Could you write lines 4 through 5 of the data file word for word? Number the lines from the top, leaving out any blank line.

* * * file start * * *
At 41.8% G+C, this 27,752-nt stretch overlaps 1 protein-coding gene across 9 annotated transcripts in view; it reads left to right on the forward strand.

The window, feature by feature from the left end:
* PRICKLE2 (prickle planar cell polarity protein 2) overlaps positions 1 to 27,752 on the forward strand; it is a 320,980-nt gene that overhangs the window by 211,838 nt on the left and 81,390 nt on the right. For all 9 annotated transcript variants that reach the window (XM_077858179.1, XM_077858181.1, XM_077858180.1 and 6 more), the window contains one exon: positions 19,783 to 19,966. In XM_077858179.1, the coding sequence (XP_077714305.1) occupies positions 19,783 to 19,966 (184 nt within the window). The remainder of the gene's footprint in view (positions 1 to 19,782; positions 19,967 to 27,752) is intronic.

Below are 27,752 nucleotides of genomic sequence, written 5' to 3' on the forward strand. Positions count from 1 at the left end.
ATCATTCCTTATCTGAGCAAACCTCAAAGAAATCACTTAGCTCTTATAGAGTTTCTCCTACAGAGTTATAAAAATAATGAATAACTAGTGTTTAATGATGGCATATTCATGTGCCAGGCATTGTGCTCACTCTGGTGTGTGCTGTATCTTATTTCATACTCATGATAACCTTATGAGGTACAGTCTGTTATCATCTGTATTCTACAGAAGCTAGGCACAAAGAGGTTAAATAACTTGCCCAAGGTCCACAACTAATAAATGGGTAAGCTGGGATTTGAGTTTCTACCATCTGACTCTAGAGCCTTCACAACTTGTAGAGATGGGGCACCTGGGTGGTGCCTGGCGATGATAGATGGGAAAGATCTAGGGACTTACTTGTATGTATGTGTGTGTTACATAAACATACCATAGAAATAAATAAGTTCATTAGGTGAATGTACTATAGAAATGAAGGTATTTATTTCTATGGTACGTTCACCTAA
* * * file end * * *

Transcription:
Below are 27,752 nucleotides of genomic sequence, written 5' to 3' on the forward strand. Positions count from 1 at the left end.
ATCATTCCTTATCTGAGCAAACCTCAAAGAAATCACTTAGCTCTTATAGAGTTTCTCCTACAGAGTTATAAAAATAATGAATAACTAGTGTTTAATGATGGCATATTCATGTGCCAGGCATTGTGCTCACTCTGGTGTGTGCTGTATCTTATTTCATACTCATGATAACCTTATGAGGTACAGTCTGTTATCATCTGTATTCTACAGAAGCTAGGCACAAAGAGGTTAAATAACTTGCCCAAGGTCCACAACTAATAAATGGGTAAGCTGGGATTTGAGTTTCTACCATCTGACTCTAGAGCCTTCACAACTTGTAGAGATGGGGCACCTGGGTGGTGCCTGGCGATGATAGATGGGAAAGATCTAGGGACTTACTTGTATGTATGTGTGTGTTACATAAACATACCATAGAAATAAATAAGTTCATTAGGTGAATGTACTATAGAAATGAAGGTATTTATTTCTATGGTACGTTCACCTAA